Monkeys and humans share staring behavior
Following another's gaze is a hallmark of human learning and socialization from infancy to old age. Humans change how they follow gazes throughout life, and disruptions in the ability to follow someone's gaze are warning signs of autism and other social deficits.
Like humans, monkeys exhibit the same pattern of following another's gaze throughout their lives, suggesting the behavior is deeply rooted in our evolutionary past, according to a new study led by researchers at Yale, Harvard, and University of Pennsylvania.
"Gaze-following is a crucial developmental pathway, which lays foundation for acquiring language and interacting socially," said Laurie Santos, Yale psychologist and senior author of the study published online May 11 in the Proceedings of the Royal Society B. "Here we find that gaze-following emerges in the same way in a species with an entirely different life history."
Along with Alexandra Rosati of Harvard and Michael Platt of UPenn, Santos and colleagues tested how 481 rhesus monkeys living in a preserve responded to the upward glance of a researcher. As with most human babies, infant monkeys began gaze-following from a very early age. However, they tended to take more looks than human babies do to find out what the researcher was looking at, even after three or four glances revealed nothing of interest. By their juvenile years, monkeys became more flexible in their gaze-following and became habituated to repeated gazes over time. During adulthood, monkeys' responses were more varied, and they began showing human-like sex differences, with females responding to gazes more than males. Older monkeys—like older humans— then became less sensitive to gaze cues overall.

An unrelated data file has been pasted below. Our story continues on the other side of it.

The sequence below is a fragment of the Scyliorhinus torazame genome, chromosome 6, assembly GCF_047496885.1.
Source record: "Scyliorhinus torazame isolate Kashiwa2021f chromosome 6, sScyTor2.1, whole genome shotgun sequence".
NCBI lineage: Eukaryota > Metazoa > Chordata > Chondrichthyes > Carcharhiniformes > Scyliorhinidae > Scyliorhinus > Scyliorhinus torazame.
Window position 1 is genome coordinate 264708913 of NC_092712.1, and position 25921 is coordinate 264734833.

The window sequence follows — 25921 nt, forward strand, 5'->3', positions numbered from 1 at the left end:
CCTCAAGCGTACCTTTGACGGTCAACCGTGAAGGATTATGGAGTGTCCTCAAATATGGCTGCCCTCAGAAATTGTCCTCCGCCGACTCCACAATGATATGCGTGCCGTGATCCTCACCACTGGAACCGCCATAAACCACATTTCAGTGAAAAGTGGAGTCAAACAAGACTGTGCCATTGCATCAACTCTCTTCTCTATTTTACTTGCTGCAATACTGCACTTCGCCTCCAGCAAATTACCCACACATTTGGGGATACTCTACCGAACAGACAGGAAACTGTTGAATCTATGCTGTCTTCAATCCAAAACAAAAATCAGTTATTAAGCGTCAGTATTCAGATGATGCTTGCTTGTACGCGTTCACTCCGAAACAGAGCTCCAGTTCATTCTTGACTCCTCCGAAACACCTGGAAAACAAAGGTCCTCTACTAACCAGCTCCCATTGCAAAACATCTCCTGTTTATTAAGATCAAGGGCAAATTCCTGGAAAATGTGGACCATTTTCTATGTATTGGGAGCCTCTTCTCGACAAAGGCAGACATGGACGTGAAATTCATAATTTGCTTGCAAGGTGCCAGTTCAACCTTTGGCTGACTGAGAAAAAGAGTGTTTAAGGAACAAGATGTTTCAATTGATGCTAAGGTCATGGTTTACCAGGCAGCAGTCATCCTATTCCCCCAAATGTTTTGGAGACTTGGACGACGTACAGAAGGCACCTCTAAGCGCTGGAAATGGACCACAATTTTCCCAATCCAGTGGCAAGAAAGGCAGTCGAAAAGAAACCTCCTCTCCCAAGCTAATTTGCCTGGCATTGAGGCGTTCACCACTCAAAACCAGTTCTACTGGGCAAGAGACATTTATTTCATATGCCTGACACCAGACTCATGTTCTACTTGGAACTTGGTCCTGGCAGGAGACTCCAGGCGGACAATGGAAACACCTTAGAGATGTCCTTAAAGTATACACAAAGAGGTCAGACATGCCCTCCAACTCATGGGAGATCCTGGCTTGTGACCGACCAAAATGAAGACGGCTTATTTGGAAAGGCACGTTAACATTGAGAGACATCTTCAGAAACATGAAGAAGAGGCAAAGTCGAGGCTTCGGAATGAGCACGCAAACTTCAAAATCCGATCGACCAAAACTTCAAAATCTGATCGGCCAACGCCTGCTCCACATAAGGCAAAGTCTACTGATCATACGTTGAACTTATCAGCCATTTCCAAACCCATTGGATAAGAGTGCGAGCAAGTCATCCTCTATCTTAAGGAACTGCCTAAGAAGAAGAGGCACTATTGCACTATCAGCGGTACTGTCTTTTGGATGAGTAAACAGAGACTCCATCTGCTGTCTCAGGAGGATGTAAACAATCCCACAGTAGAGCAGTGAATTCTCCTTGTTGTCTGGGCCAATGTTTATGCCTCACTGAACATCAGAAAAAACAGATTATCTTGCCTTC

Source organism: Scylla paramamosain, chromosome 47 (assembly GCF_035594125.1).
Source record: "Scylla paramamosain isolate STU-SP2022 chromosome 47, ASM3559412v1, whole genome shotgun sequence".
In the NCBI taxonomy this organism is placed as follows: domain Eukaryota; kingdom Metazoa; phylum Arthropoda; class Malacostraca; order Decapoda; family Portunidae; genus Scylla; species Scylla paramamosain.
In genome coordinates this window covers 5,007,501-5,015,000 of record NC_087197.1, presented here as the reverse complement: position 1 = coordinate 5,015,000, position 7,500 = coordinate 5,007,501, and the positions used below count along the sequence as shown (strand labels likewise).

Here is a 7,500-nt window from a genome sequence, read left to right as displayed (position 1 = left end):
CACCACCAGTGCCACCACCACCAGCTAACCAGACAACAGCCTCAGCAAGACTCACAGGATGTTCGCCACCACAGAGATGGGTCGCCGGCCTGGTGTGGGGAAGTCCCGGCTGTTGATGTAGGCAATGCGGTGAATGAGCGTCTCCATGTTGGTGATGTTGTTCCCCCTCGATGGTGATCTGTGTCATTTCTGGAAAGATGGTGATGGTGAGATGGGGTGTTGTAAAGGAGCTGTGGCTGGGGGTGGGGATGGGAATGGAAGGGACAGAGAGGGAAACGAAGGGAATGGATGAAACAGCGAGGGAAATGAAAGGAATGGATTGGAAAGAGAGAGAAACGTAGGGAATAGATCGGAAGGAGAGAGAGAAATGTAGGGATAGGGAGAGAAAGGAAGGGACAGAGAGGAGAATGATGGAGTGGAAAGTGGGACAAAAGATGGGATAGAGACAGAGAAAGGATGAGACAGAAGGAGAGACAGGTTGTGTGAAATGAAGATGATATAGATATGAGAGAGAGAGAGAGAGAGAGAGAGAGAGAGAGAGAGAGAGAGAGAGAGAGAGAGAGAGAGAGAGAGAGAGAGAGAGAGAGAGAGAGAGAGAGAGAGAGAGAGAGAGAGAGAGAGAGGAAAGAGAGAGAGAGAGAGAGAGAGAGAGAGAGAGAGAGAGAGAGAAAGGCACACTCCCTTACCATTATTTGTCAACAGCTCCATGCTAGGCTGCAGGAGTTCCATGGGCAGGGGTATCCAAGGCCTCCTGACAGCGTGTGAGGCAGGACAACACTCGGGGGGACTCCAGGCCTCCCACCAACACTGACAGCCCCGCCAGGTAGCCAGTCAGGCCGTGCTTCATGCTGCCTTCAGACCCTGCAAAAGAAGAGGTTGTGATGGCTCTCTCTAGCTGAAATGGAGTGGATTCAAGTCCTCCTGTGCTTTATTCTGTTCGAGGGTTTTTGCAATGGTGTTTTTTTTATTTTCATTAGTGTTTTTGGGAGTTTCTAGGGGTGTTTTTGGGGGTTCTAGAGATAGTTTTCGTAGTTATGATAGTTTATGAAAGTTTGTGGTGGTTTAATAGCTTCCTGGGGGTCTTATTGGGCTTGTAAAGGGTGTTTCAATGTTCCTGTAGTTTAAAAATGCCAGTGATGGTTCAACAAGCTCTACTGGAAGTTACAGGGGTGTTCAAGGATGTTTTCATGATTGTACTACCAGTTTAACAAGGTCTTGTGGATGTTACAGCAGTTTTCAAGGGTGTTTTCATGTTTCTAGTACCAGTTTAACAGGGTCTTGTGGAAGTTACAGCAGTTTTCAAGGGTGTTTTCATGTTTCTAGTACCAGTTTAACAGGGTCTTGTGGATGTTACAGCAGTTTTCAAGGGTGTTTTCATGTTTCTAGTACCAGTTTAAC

Santos said this is the first study to show such a close relationship between social development in humans and monkeys. Testing such a large number of monkeys will also enable this team to study individual behavioral and genetic variations between animals, she said.
These results provide exciting new evidence that monkeys' social attention follows a remarkably human-like trajectory across age groups, said the researchers.
"Monkeys have different social experiences than humans, grow up much faster than we do, and do not share features of human aging such as menopause—yet they show the same changes as humans in this foundational social skill from infancy to old age" said Rosati, lead author of the study.
These findings suggest that some social capacities such as gaze following may have a deeper biological basis than previously thought, Rosati said.